Sunday, September 27, 2015

Harder Mathcounts State Question

2012 Mathcounts State Sprint #30: In rectangle ABCD, shown here, point M is the midpoint of side BC, and point N lies on CD such that DN:NC = 1:4. Segment BN intersects AM and AC at points R and S, respectively. If NS:SR:RB = x:y:z, where x, y and z are positive integers, what is the minimum possible value of x + y + z? 

Solution I :

\(\overline {AB}:\overline {NC}=5:4\) [given]

Triangle ASB is similar to triangle CSN (AAA)

\(\overline {NS}:\overline {SB}= 4 : 5\)

Let \(\overline {NS}= 4a,  \overline {SB}= 5a.\)

Draw a parallel line to \(\overline {NC}\) from M and mark the interception to \(\overline {BN}\)as T.

 \(\overline {MT}: \overline {NC}\) = 1 to 2. [\(\Delta BMT\) and \(\Delta BCN\) are similar triangles ]

\(\overline {NT} = \overline {TB}= \dfrac {4a+5a} {2}=4.5a\)

\(\overline {ST} = 0.5a\)

 \(\overline {MT} :  \overline {AB}\) = 2 to 5
[Previously we know  \(\overline {MT}: \overline {NC}\) = 1 to 2 or 2 to 4 and  \(\overline {NC}:\overline {AB}= 4 : 5\) so the ratio of the two lines  \(\overline {MT} :  \overline {AB}\) is 2 to 5.]

\(\overline {TB} = 4.5 a\)  [from previous conclusion]

Using 5 to 2 line ratio [similar triangles \(\Delta ARB\) and \(\Delta MRT\) , you get \(\overline {BR} =\dfrac {5} {7}\times 4.5a =\dfrac {22.5a} {7}\) and \(\overline {RT} =\dfrac {2} {7}\times 4.5a =\dfrac {9a} {7}\)

Thus, x : y : z = 4a : \( \dfrac {1} {2}a + \dfrac {9a} {7}\) : \(\dfrac {22.5a} {7}\) = 56 : 25 : 45

x + y + z = 126

Solution II : 
From Mathcounts Mini: Similar Triangles and Proportional Reasoning

Solution III: 
Using similar triangles ARB and CRN , you have \(\dfrac {x} {y+z}=\dfrac {5} {9}\).
9x = 5y + 5z ---- equation I

Using similar triangles ASB and CSN and you have \( \dfrac {x+y} {z}=\dfrac {5} {4}\).
4x + 4y = 5z  ---- equation II

Plug in (4x + 4y) for 5z on equation I and you have 9x = 5y + (4x + 4y) ; 5x = 9y ; x = \(\dfrac {9} {5}y\)
Plug in x = \(\dfrac {9} {5}y\) to equation II and you have z  =  \( \dfrac {56} {25}y\)

x : y : z = \(\dfrac {9} {5}y\)  : y  :  \( \dfrac {56} {25}y\) =  45 y :  25y  :  56y

45 + 25 + 56 = 126

Wednesday, September 23, 2015

Show Your Work, Or, How My Math Abilities Started to Decline

Show your work, or, how my math abilities started to decline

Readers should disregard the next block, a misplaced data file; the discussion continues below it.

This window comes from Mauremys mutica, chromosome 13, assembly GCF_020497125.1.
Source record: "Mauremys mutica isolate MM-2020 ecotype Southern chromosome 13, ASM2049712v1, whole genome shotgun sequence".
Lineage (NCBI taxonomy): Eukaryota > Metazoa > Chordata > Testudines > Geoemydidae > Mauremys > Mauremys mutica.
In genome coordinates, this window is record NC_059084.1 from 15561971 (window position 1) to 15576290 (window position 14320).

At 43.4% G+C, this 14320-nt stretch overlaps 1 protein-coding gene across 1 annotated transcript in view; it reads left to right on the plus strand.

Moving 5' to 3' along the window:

I think it's problematic the way schools teach Algebra. Those meaningless show-your-work approaches, without knowing what Algebra is truly about. The overuse of calculators and the piecemeal way of teaching without the unification of the math concepts are detrimental to our children's ability to think critically and logically.

Of course eventually, it would be beneficial to students if they show their work with the much more challenging word problems (harder Mathcounts state team round, counting and probability questions, etc...), but it's totally different from what some schools ask of our capable students.

How do you improve problem solving skills with tons of worksheets by going through 50 to 100 problems all look very much the same? It's called busy work. 

Quote from Einstein. "Insanity: doing the same thing over and over again and expecting different results."

Quotes from Richard Feynman, the famous late Nobel-laureate physicist. Feynman relates his cousin's unhappy experience with algebra:

My cousin at that time—who was three years older—was in high school and was having considerable difficulty with his algebra. I was allowed to sit in the corner while the tutor tried to teach my cousin algebra. I said to my cousin then, "What are you trying to do?" I hear him talking about x, you know."Well, you know, 2x + 7 is equal to 15," he said, "and I'm trying to figure out what x is," and I say, "You mean 4." He says, "Yeah, but you did it by arithmetic. You have to do it by algebra."And that's why my cousin was never able to do algebra, because he didn't understand how he was supposed to do it. I learned algebra, fortunately, by—not going to school—by knowing the whole idea was to find out what x was and it didn't make any difference how you did it. There's no such a thing as, you know, do it by arithmetic, or you do it by algebra. It was a false thing that they had invented in school, so that the children who have to study algebra can all pass it. They had invented a set of rules, which if you followed them without thinking, could produce the answer. Subtract 7 from both sides. If you have a multiplier, divide both sides by the multiplier. And so on. A series of steps by which you could get the answer if you didn't understand what you were trying to do.
So I was lucky.
I always learnt things by myself.